Calls for Papers/Aug 03, 2017

Memory, Settlement and Landscape

Memory, Settlement and Landscape lead image

Memory, Settlement and Landscape, 25th International Medieval Congress, University of Leeds, July 2–5, 2018

Everything we do in the landscape leaves an impression on it and alters it in some way. This is as true today as it was in the Middle Ages. These travel of human activity are embedded within the landscape, and remain perceptible across the centuries. As scholars of medieval settlement and landscape, we read these memories and try to understand how they were created. We need to continue to push the boundaries of our understanding by considering the daily life of people within these settlements, and their relationship with both settlement and landscape. Recently, scholars have considered the landscape as a repository for local memory. This naturally includes not just an analysis of the physical evidence of occupation and activity, but a more nuanced understanding, encompassing experiential considerations and mentalities, to begin to uncover why these places were deemed to be important to those living and working within them.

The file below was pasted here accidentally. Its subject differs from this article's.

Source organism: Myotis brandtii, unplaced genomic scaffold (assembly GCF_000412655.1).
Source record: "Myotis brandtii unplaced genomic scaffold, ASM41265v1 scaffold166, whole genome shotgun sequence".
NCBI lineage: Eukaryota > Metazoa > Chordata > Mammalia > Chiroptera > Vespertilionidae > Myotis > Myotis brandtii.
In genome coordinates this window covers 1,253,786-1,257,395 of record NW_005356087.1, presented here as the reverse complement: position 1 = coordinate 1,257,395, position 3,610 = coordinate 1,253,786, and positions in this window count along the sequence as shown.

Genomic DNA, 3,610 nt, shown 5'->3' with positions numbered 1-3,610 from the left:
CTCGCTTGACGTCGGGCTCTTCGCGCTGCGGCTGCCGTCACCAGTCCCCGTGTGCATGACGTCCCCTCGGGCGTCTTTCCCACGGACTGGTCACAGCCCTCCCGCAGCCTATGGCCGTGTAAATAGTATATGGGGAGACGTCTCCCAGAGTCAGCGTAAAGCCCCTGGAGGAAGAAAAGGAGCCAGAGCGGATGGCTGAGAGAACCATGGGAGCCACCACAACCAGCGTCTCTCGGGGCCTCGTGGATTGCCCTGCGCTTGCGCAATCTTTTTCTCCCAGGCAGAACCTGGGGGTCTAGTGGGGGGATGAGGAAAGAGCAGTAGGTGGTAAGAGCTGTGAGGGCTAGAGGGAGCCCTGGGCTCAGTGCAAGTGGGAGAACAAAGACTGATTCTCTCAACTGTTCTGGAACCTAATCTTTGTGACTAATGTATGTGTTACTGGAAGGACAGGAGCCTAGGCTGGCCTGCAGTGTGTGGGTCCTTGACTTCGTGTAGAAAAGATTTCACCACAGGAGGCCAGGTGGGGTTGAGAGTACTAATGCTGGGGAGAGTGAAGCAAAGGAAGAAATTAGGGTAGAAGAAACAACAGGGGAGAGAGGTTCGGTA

These sessions intended to explore memory and rural landscape in Europe between the fifth and fifteenth centuries. This could take a more traditional approach, examining deserted medieval villages, settlement formation, dispersed settlement, earthworks, field systems, or agriculture. Or, more thematically, investigating gendered spaces, landscape and social structure, the living and the dead, labour and leisure, or landscapes of subversion, to offer but a few potential lines of enquiry, We especially welcome papers taking an interdisciplinary approach.

Duncan Berryman
Eddie Procter